- Upper-ocean biogeochemical cycles and POC export fluxes.
- Studies of scavenging and particle cycling processes using man-made and naturally occurring radionuclides.
- Geochemical studies of the Black Sea using Chernobyl radiotracers.
- Plutonium isotopes and the behavior of fallout Pu in seawater and groundwater.
- Use of radium isotopes and other tracers of submarine groundwater discharge.
- Lab Technician, Scripps Institute of Oceanography, part-time, September 1980 to August 1981.
- M.I.T. Research Assistantship, Massachusetts Institute of Technology, Fall 1981 to Spring 1983.
- Graduate Research Assistant, Woods Hole Oceanographic Institution, Spring 1983 to Fall 1986.
- Post-Doctoral Investigator, Woods Hole Oceanographic Institution, September 1986 to February 1987.
- Visiting Investigator, Woods Hole Oceanographic Institution, February 1987 to September 1988.
- Assistant Scientist, Woods Hole Oceanographic Institution, September 1988 to September 1992.
- Adjunct Associate Scientist, Bermuda Biological Station for Research, Inc., January 1992 to January 1996.
- Associate Scientist, Woods Hole Oceanographic Institution, September 1992 to March 1996.
- Associate Program Director, National Science Foundation, Ocean Sciences Division/Chemical Oceanography Program, September 1996 to
- Associate Scientist w/Tenure, Woods Hole Oceanographic Institution, March 1996 to September 2000.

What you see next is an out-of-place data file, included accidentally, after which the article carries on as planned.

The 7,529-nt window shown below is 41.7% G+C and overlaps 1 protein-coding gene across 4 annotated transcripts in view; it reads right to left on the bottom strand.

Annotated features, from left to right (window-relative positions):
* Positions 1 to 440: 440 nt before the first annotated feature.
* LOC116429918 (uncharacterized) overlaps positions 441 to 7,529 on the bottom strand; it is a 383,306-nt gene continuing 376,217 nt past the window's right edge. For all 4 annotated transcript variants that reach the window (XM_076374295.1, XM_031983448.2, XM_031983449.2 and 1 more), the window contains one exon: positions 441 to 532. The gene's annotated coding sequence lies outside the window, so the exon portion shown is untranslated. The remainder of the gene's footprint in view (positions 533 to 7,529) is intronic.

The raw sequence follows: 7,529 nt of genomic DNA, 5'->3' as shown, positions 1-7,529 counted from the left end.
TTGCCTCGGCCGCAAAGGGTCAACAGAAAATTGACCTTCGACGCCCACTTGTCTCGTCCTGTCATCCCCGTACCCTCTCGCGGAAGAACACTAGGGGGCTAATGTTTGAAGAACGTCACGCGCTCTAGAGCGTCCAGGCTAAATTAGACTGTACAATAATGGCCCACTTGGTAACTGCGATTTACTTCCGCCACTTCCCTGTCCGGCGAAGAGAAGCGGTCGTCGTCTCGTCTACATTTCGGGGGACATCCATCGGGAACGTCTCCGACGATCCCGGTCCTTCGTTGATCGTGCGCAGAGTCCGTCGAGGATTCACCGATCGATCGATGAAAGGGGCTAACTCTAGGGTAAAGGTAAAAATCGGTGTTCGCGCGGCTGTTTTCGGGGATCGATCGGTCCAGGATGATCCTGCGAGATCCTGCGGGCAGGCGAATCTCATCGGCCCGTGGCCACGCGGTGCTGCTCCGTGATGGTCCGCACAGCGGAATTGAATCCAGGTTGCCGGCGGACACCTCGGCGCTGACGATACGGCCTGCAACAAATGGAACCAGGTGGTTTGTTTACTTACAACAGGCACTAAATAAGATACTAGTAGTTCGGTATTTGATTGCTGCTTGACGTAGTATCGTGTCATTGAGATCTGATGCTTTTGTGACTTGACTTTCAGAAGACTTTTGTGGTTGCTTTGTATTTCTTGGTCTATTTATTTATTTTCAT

- Executive Scientist, US JGOFS Planning and Data Management Office, Dec. 1998 to October 2005.
- Department Chair, Marine Chemistry and Geochemistry, Woods Hole Oceanographic Institution, May 2003 to September 2007.
- Senior Scientist, Woods Hole Oceanographic Institution, September 2000 to present.
- Director, Center for Marine and Environmental Radioactivity, January 2013 to present.
Ph.D.: Marine Chemistry, Massachusetts Institute of Technology/Woods Hole Oceanographic Institution Joint Program, 1986.
B.A.: Biochemistry and Cell Biology cum laude, University of California at San Diego, 1981.
Ken Buesseler is a marine radiochemist who studies the fate and distribution of radioactive elements in the ocean. Their radioactive decay properties can tell us something about time-scales, or how quickly processes take place. Applications include studies of the ocean carbon cycle where the naturally occurring isotopes of thorium tell us how quickly and how much carbon is carried on sinking particles from the sun lite surface ocean through the ocean twilight zone to the deep sea. His lab has also been active in response to radioactivity released from disasters such as the impact of radioactivity released from the Fuksuhima Dai-ichi nuclear power plant, and from earlier sources such as Chernobyl or atomic weapons testing at the Marshall Islands.